Climbing welcomes everybody equally! Wait… Doesn’t it?
The pandemic continues, and we are continuing our mission to bring you useful reads, videos, and virtual links to the climbing world. This week we have what we think are particularly important ideas for your consideration.
There are some much-needed conversations happening around us right now, including many about the concept of privilege.
As climbers, many of us already know that we enjoy a great deal of privilege. We have the money to afford technical gear, the free time to use it, access to climbing areas, the health to support our outdoor ambitions, transportation to get there, and the confidence that we can enjoy all of the above whenever we want—except maybe during global pandemics. But those privileges are not equally distributed even within the climbing community, let alone in the wider society, and we are sharply reminded of that today, as the fight to ensure that black lives matter gains overdue attention.
What does that have to do with climbing? We’re so glad you asked!
When we’re climbing, we depend on each other for safety. But first we have to feel safe WITH each other—and that’s not necessarily a given, especially for climbers of color.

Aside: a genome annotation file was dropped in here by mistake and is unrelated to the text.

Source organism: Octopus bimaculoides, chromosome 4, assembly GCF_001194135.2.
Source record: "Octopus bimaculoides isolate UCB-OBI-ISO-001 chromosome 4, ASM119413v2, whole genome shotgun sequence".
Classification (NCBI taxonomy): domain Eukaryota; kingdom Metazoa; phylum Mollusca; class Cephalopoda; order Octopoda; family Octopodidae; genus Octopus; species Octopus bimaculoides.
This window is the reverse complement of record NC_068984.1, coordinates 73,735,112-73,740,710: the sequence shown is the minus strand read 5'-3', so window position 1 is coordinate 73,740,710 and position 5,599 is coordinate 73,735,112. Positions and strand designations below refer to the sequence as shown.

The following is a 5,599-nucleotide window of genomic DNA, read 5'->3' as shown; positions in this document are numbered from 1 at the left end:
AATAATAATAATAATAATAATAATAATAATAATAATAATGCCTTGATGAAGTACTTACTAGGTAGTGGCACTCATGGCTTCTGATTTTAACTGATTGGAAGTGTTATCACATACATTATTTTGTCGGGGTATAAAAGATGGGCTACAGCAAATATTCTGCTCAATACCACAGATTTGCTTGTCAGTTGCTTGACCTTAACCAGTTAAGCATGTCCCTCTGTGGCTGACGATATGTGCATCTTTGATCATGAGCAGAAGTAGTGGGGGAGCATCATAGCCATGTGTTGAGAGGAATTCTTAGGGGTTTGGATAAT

As you might have noticed, a disproportionate percentage of climbers are white. (Bit of an understatement there.) And since the two of us are in that majority, we can’t know from personal experience what it feels like to be a non-white climber. So we thought this was a great time for us to learn—and, if you’re in the same position, we thought you might like to do some learning, too. If you are a non-white climber, then your own lived experience is obviously more relevant than anything we can say, and we would love to hear from you if you’d like to share your thoughts.
The key message we’re hearing from many people of color is that the overwhelming whiteness of the climbing community doesn’t always feel welcoming. And it doesn’t always feel safe. It’s not that white climbers are necessarily racist. But some are definitely in denial about the effects of racism.
Climber Nadia Mercado explains the impact of that denial in her essay, Shut Up and Climb: “When hikers, climbers, skydivers say things such as ‘I don’t see color, let’s just climb’ or ‘let’s just focus on the sport,’ they are rejecting the first step in empathy. They are unwilling to acknowledge the existence of issues that don’t affect them personally. This rejection comes from a position of privilege.”
And when white climbers reject empathy, then they aren’t being good allies (which means they aren’t good climbing partners).